New Brennan Report Looks at Early Voting


[Image courtesy of brennancenter]

Last week, the Brennan Center released a new report on early voting entitled Early Voting: What Works. From the press release accompanying the report:

The five primary benefits from effective early voting programs identified in the report include:

  • + Reduced stress on the voting system on Election Day;
  • + Shorter lines on Election Day;
  • + Improved poll worker performance;
  • + Early identification and correction of registration errors and voting system glitches; and
  • + Greater access to voting and increased voter satisfaction.

Today, early voting laws vary substantially state-to-state and even across local jurisdictions within states. Although a number of states have already recognized these benefits and are adopting or expanding their early voting programs, voters in many states are still required to rearrange their schedules and wait in line on Election Day to participate in the political process.

Based on extensive research, the report recommends that all states and local jurisdictions implement the following early voting policies to expand the benefits of early voting nationwide:

  • 1. Begin early in person voting two weeks before Election Day;
  • 2. Provide weekend voting, including during the weekend before Election Day;
  • 3. Set minimum daily hours for early voting and provide extended hours outside standard business hours;
  • 4. Allow use of both private and public facilities;
  • 5. Distribute early voting places fairly and equitably;
  • 6. Update poll books daily; and
  • 7. Educate the electorate about early voting.

Brennan fellow Andrew Cohen makes a very interesting pair of observations in a commentary about the report, which he says is

a valuable addition to the conversation for at least two reasons. First, it sets forth in detail the precise benefits to the practice. It alleviates lines on Election Day — no surprise. It improves poll worker performance — surprise. It allows “early identification and correction of registration errors and voting system glitches” — two of the problems that animate so much of the debate today over voter identification rules. What the report really tells us, in other words, is that early voting can be a solution to the contentious political problems surrounding voting rights.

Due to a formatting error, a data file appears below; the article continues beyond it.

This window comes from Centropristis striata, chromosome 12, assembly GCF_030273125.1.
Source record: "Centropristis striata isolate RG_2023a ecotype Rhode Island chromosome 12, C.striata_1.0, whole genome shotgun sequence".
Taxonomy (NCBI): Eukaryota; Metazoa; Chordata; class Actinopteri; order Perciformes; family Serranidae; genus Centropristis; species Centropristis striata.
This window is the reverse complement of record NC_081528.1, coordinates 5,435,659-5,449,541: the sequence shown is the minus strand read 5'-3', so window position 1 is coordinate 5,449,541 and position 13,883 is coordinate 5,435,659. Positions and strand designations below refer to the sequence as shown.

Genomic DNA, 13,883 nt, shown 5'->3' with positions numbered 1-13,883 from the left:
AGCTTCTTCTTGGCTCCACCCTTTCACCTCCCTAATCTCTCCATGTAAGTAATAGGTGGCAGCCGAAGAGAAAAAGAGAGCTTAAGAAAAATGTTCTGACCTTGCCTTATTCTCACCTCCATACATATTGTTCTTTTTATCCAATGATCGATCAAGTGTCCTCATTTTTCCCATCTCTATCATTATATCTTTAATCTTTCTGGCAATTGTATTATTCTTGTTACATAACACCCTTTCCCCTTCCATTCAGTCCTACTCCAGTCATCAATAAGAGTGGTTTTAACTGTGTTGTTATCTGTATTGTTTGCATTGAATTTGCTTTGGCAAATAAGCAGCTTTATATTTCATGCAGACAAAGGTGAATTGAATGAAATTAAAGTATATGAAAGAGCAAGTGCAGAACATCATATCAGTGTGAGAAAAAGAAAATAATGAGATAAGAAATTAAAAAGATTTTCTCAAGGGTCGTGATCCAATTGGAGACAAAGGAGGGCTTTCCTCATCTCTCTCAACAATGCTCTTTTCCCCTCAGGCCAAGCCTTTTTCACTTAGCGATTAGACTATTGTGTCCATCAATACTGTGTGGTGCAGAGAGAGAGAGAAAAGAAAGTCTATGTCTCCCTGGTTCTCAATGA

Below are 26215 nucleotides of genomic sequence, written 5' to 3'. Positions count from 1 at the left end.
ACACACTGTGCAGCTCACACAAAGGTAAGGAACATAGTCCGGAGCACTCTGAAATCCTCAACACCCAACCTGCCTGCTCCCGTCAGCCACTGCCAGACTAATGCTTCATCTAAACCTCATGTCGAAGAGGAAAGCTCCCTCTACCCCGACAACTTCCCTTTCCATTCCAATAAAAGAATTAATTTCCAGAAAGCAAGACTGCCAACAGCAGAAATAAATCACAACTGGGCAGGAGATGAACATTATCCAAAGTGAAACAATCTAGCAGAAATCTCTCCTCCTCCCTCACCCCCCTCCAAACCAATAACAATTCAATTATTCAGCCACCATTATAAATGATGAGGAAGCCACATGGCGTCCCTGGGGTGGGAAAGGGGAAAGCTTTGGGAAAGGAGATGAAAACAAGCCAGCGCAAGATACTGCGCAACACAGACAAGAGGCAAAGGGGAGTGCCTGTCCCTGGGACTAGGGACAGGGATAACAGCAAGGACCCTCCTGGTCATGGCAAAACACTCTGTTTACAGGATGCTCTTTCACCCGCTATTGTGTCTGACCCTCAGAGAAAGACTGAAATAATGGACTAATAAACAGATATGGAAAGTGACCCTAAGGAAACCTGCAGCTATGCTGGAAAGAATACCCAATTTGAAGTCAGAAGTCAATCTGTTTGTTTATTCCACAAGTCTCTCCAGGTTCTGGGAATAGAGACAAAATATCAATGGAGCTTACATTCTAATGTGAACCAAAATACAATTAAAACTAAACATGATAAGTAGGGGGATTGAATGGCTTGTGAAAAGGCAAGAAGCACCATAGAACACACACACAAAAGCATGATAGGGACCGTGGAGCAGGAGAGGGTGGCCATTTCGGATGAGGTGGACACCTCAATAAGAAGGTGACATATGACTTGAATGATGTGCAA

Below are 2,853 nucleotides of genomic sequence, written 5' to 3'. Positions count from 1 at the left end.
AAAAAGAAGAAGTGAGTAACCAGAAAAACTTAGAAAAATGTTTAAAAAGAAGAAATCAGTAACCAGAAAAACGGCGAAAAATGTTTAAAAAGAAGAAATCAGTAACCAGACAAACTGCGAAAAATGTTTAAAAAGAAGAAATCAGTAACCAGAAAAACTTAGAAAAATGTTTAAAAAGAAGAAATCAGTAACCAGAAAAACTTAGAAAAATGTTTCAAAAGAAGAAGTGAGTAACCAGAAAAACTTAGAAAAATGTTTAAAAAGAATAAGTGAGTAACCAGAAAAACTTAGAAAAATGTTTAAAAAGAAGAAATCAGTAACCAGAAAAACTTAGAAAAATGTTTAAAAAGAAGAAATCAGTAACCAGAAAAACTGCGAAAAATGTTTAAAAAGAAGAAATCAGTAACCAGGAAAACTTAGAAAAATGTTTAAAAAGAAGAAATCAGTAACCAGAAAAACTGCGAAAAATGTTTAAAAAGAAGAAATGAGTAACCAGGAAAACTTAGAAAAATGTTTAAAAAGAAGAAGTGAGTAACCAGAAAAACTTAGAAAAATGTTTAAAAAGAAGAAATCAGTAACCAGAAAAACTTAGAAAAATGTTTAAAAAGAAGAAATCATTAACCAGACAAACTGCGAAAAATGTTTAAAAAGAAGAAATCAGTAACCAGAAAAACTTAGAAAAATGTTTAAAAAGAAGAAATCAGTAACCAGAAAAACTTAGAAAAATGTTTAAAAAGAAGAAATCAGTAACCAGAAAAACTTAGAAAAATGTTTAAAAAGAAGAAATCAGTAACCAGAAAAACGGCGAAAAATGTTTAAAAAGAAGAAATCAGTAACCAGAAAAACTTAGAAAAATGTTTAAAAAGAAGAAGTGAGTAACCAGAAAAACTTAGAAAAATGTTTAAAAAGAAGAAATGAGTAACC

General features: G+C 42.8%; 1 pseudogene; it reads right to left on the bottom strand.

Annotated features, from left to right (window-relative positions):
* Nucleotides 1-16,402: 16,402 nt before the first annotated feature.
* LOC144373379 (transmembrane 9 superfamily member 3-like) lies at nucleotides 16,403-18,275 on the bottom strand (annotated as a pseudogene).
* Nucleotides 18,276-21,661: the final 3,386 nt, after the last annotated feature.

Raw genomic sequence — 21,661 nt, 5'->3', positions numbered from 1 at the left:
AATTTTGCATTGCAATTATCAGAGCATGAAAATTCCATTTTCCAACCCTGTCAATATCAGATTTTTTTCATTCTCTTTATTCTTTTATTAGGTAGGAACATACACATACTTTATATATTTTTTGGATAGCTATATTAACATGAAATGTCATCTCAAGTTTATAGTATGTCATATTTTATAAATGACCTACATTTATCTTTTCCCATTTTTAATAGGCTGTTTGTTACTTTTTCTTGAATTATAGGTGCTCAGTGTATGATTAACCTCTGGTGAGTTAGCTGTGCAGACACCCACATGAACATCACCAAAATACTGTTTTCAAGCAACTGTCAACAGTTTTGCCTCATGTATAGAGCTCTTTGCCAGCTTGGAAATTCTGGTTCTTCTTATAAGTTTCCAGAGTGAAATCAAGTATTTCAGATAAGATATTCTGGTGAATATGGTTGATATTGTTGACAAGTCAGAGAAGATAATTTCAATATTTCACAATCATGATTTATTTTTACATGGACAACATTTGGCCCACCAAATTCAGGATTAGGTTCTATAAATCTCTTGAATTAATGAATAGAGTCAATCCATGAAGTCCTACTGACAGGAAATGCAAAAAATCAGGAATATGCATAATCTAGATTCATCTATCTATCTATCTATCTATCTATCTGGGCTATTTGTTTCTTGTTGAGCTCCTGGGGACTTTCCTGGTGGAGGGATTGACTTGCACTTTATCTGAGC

Second, the report lays bare some of the shibboleths that have surrounded the issue over the past few years. And here I will focus upon the inevitable response reluctant officials employ when confronted with a push for more “early voting.” It’s too expensive, they say. We can’t afford it. But the Brennan Center study concludes that there is no hard evidence (yet, anyway) that increasing early voting options will dramatically increase the costs of elections. And, as the report tells us, even those local officials who acknowledge the increase costs of early voting contend it’s worth it anyway to prevent Election Day chaos and inconvenience. From the Brennan Center report, on the costs of early in person voting (EIPV):

The potential for cost savings and other efficiencies are issues that deserve further study. Election officials were split about whether EIPV increased or decreased costs. For every election administrator who asserted with great certitude that EIPV saved money, there was one who maintained just the opposite. None of the officials interviewed had completed an assessment about the incremental costs and savings of EIPV.

Those that described EIPV as cost-efficient pointed to considerations such as the need for fewer voting machines or polling places on Election Day and the increased ratio of voters served per staff at each early voting location. For example, as retired Clark County election official Larry Lomax explained: “It’s so much more cost efficient based on the number of workers we hire. Our early voting sites get about 1,500 voters a day, the Election Day sites have about 300-350 per day.”

However, even those who highlight the potential for implementing EIPV in a manner that enhances cost efficiencies caution it should not be perceived as a quick-fix budget reduction measure. They emphasized that there must be substantial planning for EIPV, including the transition period to prepare for Election Day.

Notably, there was strong support for EIPV even among officials that reported increased costs. For instance, Maggie Toulouse Oliver of Bernalillo County, New Mexico, said that while EIPV “definitely doesn’t save money,” she still nonetheless supported “keep[ing] early voting days open as long as is practicable” to maximize the benefits to voters, including increased participation, and reduction of Election Day “bottlenecks.” Katherine C. Schultz, the county clerk for McHenry County, Illinois, said EIPV had increased costs, particularly for staffing. Yet, based on her positive experience with EIPV, she recommended that “[a]ny state that does not have early voting, they need to consider it.”

I find astounding the fact that “none of the officials interviewed had completed an assessment about the incremental costs and savings of EIPV.” It is long past time for such a review. We need to know what the costs and savings of EIPV are so we can properly evaluate them as a matter of politics, and law, and of civic responsibility. Early in person voting, it seems to me, is as much a part of our future as drive-through coffee shops are a part of our present. The question is how quickly we reach that future, how prudent we are in shaping it, and how many people ultimately benefit from an early voting system that encourages more Americans to cast a ballot. [emphasis added]

This report – and the call for a better analysis of the costs and benefits of early voting – is an important contribution to the field. Kudos to Brennan for their report!

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